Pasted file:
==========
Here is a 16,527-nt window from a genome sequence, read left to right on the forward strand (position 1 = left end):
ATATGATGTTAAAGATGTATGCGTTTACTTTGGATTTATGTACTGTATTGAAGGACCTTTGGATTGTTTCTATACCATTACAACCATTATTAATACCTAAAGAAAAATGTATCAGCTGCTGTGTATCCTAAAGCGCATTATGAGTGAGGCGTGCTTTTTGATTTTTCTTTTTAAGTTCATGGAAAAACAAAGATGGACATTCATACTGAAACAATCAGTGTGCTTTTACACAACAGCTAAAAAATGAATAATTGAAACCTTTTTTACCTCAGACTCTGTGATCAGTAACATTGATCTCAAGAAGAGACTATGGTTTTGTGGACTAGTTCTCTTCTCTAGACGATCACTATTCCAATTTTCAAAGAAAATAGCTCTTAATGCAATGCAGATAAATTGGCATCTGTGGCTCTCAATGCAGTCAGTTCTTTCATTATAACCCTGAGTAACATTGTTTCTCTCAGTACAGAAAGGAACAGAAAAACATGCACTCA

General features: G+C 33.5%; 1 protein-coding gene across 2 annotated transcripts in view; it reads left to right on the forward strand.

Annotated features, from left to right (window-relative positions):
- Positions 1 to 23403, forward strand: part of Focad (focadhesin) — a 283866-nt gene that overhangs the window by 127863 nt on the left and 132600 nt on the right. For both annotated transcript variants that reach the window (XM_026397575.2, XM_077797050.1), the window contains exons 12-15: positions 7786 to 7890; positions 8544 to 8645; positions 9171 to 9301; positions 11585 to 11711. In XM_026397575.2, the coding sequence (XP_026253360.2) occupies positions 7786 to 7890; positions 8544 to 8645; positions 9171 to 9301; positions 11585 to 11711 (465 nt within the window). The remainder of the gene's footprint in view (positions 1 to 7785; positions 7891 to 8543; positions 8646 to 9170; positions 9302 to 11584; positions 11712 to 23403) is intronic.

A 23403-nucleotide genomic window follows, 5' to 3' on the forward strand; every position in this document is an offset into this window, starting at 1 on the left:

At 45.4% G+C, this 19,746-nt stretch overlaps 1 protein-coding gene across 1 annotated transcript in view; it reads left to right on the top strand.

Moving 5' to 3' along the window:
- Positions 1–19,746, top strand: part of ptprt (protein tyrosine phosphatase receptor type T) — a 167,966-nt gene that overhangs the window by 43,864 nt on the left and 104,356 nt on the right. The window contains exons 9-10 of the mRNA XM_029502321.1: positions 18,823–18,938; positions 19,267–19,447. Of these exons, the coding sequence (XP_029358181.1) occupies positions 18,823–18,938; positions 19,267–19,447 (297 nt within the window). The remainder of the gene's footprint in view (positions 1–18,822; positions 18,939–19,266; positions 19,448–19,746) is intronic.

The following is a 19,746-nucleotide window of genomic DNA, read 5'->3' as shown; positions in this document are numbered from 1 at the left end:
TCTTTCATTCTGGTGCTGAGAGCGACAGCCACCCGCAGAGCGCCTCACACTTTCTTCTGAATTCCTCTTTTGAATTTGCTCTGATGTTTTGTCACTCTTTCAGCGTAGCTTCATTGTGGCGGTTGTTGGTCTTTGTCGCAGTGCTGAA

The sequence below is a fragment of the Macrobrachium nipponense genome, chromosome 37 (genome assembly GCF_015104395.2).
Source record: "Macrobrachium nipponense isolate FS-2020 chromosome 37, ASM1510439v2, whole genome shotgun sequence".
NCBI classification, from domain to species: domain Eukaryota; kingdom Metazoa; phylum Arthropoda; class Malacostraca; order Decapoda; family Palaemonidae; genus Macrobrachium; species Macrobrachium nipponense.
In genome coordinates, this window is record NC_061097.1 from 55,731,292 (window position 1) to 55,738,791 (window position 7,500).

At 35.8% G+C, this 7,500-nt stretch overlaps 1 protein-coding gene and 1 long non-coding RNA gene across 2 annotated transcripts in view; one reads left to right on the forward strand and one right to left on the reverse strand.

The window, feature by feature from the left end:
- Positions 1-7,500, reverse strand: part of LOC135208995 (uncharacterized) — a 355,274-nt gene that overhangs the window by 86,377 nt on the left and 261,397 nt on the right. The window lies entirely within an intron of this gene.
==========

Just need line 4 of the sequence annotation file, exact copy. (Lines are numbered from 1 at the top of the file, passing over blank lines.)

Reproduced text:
Annotated features, from left to right (window-relative positions):